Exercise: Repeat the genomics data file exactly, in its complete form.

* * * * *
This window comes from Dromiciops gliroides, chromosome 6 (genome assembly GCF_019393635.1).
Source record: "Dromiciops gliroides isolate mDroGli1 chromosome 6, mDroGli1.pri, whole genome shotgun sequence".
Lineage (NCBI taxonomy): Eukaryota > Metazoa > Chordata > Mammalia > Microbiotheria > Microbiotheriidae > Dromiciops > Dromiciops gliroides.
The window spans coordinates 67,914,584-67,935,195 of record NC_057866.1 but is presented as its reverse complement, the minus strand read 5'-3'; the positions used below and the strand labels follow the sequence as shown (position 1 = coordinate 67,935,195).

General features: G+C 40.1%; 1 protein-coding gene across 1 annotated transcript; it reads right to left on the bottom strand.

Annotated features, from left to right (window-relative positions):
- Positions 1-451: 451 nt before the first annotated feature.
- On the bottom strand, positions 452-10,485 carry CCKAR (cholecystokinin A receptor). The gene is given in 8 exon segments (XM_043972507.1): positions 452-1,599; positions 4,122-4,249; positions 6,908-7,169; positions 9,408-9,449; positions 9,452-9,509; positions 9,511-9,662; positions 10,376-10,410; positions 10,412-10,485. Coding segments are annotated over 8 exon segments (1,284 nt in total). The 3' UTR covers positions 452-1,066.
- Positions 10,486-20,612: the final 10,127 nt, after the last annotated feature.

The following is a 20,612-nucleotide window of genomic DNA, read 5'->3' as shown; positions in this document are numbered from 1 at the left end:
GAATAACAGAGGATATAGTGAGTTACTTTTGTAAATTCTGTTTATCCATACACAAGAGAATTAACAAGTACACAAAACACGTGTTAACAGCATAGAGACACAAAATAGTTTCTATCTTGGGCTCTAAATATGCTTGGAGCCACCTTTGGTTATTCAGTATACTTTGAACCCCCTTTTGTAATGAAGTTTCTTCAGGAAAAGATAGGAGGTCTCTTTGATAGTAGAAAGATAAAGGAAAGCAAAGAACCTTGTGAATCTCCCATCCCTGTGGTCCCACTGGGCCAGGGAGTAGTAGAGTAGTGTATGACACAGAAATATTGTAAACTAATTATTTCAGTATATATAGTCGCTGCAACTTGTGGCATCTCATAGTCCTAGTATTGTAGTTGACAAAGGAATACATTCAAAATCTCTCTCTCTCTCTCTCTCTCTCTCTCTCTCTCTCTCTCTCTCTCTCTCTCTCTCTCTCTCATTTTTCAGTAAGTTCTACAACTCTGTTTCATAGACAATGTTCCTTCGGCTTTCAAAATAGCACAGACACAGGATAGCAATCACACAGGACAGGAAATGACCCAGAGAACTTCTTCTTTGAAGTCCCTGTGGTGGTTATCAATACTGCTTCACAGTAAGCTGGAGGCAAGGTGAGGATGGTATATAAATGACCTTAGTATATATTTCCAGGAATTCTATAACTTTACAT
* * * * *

This window comes from Dromiciops gliroides, chromosome 6 (genome assembly GCF_019393635.1).
Source record: "Dromiciops gliroides isolate mDroGli1 chromosome 6, mDroGli1.pri, whole genome shotgun sequence".
Lineage (NCBI taxonomy): Eukaryota > Metazoa > Chordata > Mammalia > Microbiotheria > Microbiotheriidae > Dromiciops > Dromiciops gliroides.
The window spans coordinates 67,914,584-67,935,195 of record NC_057866.1 but is presented as its reverse complement, the minus strand read 5'-3'; the positions used below and the strand labels follow the sequence as shown (position 1 = coordinate 67,935,195).

General features: G+C 40.1%; 1 protein-coding gene across 1 annotated transcript; it reads right to left on the bottom strand.

Annotated features, from left to right (window-relative positions):
- Positions 1-451: 451 nt before the first annotated feature.
- On the bottom strand, positions 452-10,485 carry CCKAR (cholecystokinin A receptor). The gene is given in 8 exon segments (XM_043972507.1): positions 452-1,599; positions 4,122-4,249; positions 6,908-7,169; positions 9,408-9,449; positions 9,452-9,509; positions 9,511-9,662; positions 10,376-10,410; positions 10,412-10,485. Coding segments are annotated over 8 exon segments (1,284 nt in total). The 3' UTR covers positions 452-1,066.
- Positions 10,486-20,612: the final 10,127 nt, after the last annotated feature.

The following is a 20,612-nucleotide window of genomic DNA, read 5'->3' as shown; positions in this document are numbered from 1 at the left end:
GAATAACAGAGGATATAGTGAGTTACTTTTGTAAATTCTGTTTATCCATACACAAGAGAATTAACAAGTACACAAAACACGTGTTAACAGCATAGAGACACAAAATAGTTTCTATCTTGGGCTCTAAATATGCTTGGAGCCACCTTTGGTTATTCAGTATACTTTGAACCCCCTTTTGTAATGAAGTTTCTTCAGGAAAAGATAGGAGGTCTCTTTGATAGTAGAAAGATAAAGGAAAGCAAAGAACCTTGTGAATCTCCCATCCCTGTGGTCCCACTGGGCCAGGGAGTAGTAGAGTAGTGTATGACACAGAAATATTGTAAACTAATTATTTCAGTATATATAGTCGCTGCAACTTGTGGCATCTCATAGTCCTAGTATTGTAGTTGACAAAGGAATACATTCAAAATCTCTCTCTCTCTCTCTCTCTCTCTCTCTCTCTCTCTCTCTCTCTCTCTCTCTCTCTCTCTCATTTTTCAGTAAGTTCTACAACTCTGTTTCATAGACAATGTTCCTTCGGCTTTCAAAATAGCACAGACACAGGATAGCAATCACACAGGACAGGAAATGACCCAGAGAACTTCTTCTTTGAAGTCCCTGTGGTGGTTATCAATACTGCTTCACAGTAAGCTGGAGGCAAGGTGAGGATGGTATATAAATGACCTTAGTATATATTTCCAGGAATTCTATAACTTTACAT